Curated by: Luigi Canali De Rossi

Saturday, September 18, 2004

Future Directions For Libraries And Information Librarians

Libraries and librarians are challenged with the most profound changes ever to affect their profession, focus and expected outputs.

Their competitive advantage is unique, but it is their unfamiliarity with new approaches to information management that bogs them down to undynamic positions.

Their skillset and professional research abilities can be extremely hard to match assets for the new entrepreneurial publishers, rapidly entering the niche content delivery, search and aggregation marketplaces.

"But it is no longer enough to present a warehouse of content and expect community members to create their own personalized meaningful context, post hoc, out of the raw materials."

"Historically, libraries have been the unparalleled collectors of content, and for many reasons: their mandate to protect collections that reflect local communities; the necessity of a single place to find and obtain information; and because, frankly, no one did it better.

Today, however, none of these statements is exclusively true.

The "just-in-case" community collection is no longer adequate and consumers of content expect a great deal more personalization and dynamism in their content experiences.

...Others in the content market have read the oracle's tea leaves and so provide syndicated and scoped content with personalization features that make perhaps inferior content very attractive to an ever more demanding, format-agnostic information producer and consumer.

What seems clear is that libraries should move beyond the role of collector and organizer of content, print and digital, to one that establishes the authenticity and provenance of content and provides the imprimatur of quality in an information rich but context-poor world.

The challenge is how to do this.

The best way to adapt is to understand what's forcing the change.

Research suggests that end users see the most important role for their libraries as making content available in the user's digital workspace, regardless of what devices are in that space. The networked ambient environment will support "tasks...on the appropriate computing devices and will be available anywhere, anytime.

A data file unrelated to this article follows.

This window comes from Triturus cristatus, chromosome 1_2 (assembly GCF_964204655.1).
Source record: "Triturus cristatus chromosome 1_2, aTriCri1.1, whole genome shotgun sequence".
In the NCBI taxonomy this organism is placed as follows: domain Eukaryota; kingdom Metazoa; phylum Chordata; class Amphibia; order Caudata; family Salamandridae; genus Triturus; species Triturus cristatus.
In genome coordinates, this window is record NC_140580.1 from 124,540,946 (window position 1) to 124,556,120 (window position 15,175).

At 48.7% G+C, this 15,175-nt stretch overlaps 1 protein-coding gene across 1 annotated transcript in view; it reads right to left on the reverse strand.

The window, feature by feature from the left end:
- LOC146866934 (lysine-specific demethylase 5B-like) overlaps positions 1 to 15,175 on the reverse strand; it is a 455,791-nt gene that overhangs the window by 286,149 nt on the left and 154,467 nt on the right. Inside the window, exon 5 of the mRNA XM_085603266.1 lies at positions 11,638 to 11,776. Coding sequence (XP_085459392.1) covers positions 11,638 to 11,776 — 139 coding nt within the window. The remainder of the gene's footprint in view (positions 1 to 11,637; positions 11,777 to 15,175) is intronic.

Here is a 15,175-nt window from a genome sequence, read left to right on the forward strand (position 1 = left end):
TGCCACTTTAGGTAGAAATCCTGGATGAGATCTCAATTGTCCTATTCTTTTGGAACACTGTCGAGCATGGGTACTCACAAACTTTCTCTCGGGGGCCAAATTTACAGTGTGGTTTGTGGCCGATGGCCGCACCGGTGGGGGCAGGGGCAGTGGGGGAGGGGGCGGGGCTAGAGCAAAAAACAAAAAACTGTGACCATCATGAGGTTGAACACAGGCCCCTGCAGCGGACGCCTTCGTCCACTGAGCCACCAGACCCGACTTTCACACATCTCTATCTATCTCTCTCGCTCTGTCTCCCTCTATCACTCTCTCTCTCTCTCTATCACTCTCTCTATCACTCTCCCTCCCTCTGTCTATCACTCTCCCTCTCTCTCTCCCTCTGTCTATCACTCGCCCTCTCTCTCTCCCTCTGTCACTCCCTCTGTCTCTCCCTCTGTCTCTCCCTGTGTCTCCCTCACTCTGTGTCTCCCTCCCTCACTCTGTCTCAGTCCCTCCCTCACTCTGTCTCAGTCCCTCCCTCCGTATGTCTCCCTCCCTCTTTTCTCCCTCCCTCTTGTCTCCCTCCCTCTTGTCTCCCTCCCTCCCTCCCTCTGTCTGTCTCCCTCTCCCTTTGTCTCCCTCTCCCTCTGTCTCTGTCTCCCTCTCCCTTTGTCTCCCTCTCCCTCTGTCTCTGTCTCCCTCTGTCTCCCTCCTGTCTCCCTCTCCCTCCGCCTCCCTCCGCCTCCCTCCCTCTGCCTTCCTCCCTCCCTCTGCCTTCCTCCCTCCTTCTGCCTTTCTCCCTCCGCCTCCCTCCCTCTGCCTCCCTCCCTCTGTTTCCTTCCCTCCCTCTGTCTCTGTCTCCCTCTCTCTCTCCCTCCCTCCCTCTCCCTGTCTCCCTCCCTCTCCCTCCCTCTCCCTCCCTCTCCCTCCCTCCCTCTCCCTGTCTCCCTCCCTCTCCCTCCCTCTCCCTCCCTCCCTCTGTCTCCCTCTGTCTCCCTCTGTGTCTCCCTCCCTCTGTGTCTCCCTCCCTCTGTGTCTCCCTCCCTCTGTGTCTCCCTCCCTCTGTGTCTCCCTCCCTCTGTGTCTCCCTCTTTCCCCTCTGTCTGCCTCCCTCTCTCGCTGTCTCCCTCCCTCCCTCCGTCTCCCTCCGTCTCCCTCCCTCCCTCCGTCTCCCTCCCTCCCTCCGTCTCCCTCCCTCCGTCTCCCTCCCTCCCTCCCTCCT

The sources of information and tools will be abstracted, much as the power plants that provide electricity and the reservoirs that provide water are invisible to the consumer.

Web Services, XML and WiFi and other such technologies form the foundation for this virtualized environment.

While it is not yet clear how this marriage of technology and content will play out, it is clear that those that have not moved to XML and Web Services will be locked out of a key channel of distribution. XML and Web Services are not options--they are imperative."

Excerpted from: 2004 Information Format Trends:
Content, Not Containers

Written and compiled by OCLC Marketing staff

OCLC Online Computer Library Center, Inc.
6565 Frantz Road
Dublin, Ohio 43017-3395
1-800-848-5878 +1-614-764-6000
Fax: +1-614-764-6096

For updates and more information about
The 2004 Five-Year Information Format Trends Report please visit:



Content, Not Containers -
Reference: OCLC [ Read more ]
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posted by Robin Good on Saturday, September 18 2004, updated on Tuesday, May 5 2015

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